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How to stay safe while in the sun

Whether you’re gardening, getting some exercise or playing with your family in your backyard, it is important to protect your skin.


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With warmer weather comes the yearning to enjoy fresh air and sunshine. Whether you’re gardening, getting some exercise or playing with your family in your backyard, it is important to protect your skin. Be sure to love your skin as much as you love your adventures outside.

Getting a sunburn just once every two years can triple your risk of melanoma — a serious form of skin cancer.1 Protecting your skin is as important in the sun as it is on cloudy days. Follow these safety tips to help you stay sun safe, so you can enjoy time outdoors.

  • Sunscreen: There are many varieties of sunscreen in different application styles with different levels of protection. Some are resistant to water. Your sunscreen should be broad-spectrum with SPF 30 or higher and should be reapplied at least every two hours (more often if sweating or swimming).
  • Lip Balm: Did you know lip balms can have SPF protection, too? The bottom lip is a common cancer spot. Be sure not to neglect your lips during your adventure outdoors.
  • Head: From the top of your head to the tips of your ears, your head is full of sensitive places for the sun to wreak havoc. Wearing a wide-brimmed hat (at least a 2- to 3-inch brim) and UV-blocking sunglasses will help keep you covered.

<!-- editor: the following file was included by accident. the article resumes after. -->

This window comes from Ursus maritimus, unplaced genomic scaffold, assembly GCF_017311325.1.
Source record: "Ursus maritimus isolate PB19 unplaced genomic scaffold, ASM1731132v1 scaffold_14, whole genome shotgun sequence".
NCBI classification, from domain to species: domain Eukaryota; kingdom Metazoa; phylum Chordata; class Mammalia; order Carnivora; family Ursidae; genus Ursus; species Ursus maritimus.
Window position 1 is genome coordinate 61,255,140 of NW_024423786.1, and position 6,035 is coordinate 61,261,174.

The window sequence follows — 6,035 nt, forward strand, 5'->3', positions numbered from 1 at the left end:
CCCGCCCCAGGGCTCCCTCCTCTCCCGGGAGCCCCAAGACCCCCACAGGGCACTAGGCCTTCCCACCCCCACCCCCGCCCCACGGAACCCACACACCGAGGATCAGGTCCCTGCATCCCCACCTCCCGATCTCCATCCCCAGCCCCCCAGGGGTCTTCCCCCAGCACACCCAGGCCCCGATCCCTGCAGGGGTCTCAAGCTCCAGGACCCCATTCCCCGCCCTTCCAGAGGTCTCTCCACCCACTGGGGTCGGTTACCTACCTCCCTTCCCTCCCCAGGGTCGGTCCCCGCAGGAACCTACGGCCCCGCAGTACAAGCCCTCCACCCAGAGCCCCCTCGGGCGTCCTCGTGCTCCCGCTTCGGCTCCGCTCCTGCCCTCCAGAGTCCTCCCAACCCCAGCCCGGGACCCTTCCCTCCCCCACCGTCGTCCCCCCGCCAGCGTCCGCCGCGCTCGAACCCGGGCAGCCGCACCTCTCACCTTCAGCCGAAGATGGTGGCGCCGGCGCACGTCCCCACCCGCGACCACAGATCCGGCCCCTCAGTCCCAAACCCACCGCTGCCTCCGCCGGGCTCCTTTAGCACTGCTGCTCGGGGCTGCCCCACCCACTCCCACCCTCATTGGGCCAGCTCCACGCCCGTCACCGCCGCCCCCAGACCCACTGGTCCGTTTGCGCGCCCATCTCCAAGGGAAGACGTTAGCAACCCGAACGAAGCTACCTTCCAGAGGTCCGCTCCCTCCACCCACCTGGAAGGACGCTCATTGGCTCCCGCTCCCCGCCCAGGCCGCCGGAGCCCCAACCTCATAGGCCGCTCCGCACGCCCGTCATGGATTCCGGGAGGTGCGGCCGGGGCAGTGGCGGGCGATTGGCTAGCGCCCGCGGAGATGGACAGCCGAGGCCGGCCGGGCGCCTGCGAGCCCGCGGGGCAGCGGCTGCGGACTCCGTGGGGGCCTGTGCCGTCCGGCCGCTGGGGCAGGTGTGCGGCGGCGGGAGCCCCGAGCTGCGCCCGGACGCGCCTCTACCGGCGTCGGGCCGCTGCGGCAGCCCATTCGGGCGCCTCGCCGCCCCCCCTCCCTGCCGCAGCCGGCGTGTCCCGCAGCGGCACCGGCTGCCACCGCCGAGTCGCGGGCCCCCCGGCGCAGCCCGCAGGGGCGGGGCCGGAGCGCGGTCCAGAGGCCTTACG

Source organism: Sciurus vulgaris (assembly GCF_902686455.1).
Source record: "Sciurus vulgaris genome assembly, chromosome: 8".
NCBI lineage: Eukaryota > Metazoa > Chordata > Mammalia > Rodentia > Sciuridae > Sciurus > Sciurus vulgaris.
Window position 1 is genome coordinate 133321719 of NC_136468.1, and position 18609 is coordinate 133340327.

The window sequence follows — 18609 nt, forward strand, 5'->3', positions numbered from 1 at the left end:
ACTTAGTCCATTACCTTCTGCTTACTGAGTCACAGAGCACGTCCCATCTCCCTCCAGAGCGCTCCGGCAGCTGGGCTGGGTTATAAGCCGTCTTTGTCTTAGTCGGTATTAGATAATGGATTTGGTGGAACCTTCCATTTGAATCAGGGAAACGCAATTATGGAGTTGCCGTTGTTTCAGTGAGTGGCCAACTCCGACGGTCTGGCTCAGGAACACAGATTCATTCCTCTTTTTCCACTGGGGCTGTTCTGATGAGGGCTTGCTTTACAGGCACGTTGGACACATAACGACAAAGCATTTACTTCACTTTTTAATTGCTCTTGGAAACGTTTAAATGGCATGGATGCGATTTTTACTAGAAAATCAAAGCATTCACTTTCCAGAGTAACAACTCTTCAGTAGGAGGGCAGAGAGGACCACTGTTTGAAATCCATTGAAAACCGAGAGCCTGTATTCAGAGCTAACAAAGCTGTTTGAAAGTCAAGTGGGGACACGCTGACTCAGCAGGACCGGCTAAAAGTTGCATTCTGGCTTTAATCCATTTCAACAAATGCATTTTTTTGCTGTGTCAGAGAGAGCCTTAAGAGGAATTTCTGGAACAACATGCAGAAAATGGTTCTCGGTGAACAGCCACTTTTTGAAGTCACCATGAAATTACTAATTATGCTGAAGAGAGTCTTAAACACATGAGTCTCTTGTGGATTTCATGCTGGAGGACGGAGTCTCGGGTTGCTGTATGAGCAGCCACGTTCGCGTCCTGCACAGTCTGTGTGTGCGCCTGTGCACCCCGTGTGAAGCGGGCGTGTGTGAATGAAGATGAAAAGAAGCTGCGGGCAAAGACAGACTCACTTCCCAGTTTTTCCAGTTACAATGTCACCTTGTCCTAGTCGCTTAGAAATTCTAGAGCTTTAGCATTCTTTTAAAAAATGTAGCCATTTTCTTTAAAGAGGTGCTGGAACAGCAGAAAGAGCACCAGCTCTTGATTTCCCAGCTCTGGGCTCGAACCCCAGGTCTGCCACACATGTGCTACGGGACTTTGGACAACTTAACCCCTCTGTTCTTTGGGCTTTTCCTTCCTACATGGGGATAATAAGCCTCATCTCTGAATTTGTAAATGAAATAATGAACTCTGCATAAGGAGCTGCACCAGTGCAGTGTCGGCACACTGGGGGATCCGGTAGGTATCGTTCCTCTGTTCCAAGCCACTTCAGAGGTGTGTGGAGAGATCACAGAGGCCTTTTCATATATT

• Clothes: Be sure to wear clothing that helps protect you from the sun. Remember, the sun’s rays penetrate sheer fabric. Sun-protective fabric with an ultra-violet protection factor (UPF) rating of at least 15 is considered “good” protection, according to the Environmental Working Group,2 while the Skin Cancer Foundation recommends wearing clothing with a UPF of 30 or higher.3 Discover what kind of clothing helps block UV rays with the Skin Cancer Foundation’s Dress to Protect: 5 Things that Affect How Well Your Clothes Block UV Rays article. 

What to do to protect your skin

Timing: According to the American Cancer Society, 10 a.m. to 4 p.m. is when UV rays are at their strongest.4 You should try to reduce your time outside when the sun is at its peak. So, garden in the morning or evening, and walk the dog early or late in the day. The timing of your outdoor activity helps to protect your skin from harmful UV rays and to keep your body from overheating as the temperature climbs.

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  1. Cancer Research UK. How does the sun and UV cause cancer?  June 4, 2021. Accessed July 16, 2021.
  2. Environmental Working Group. Out all day? Wear a loud shirt.  Accessed July 16, 2021.
  3. Skin Cancer Foundation. Sun-Protective Clothing: A Safe, Simple Way to Keep the Rays at Bay. June 2019. Accessed July 16, 2021.
  4. American Cancer Society. How Do I Protect Myself from Ultraviolet (UV) Rays? July 23, 2019. Accessed July 16, 2021.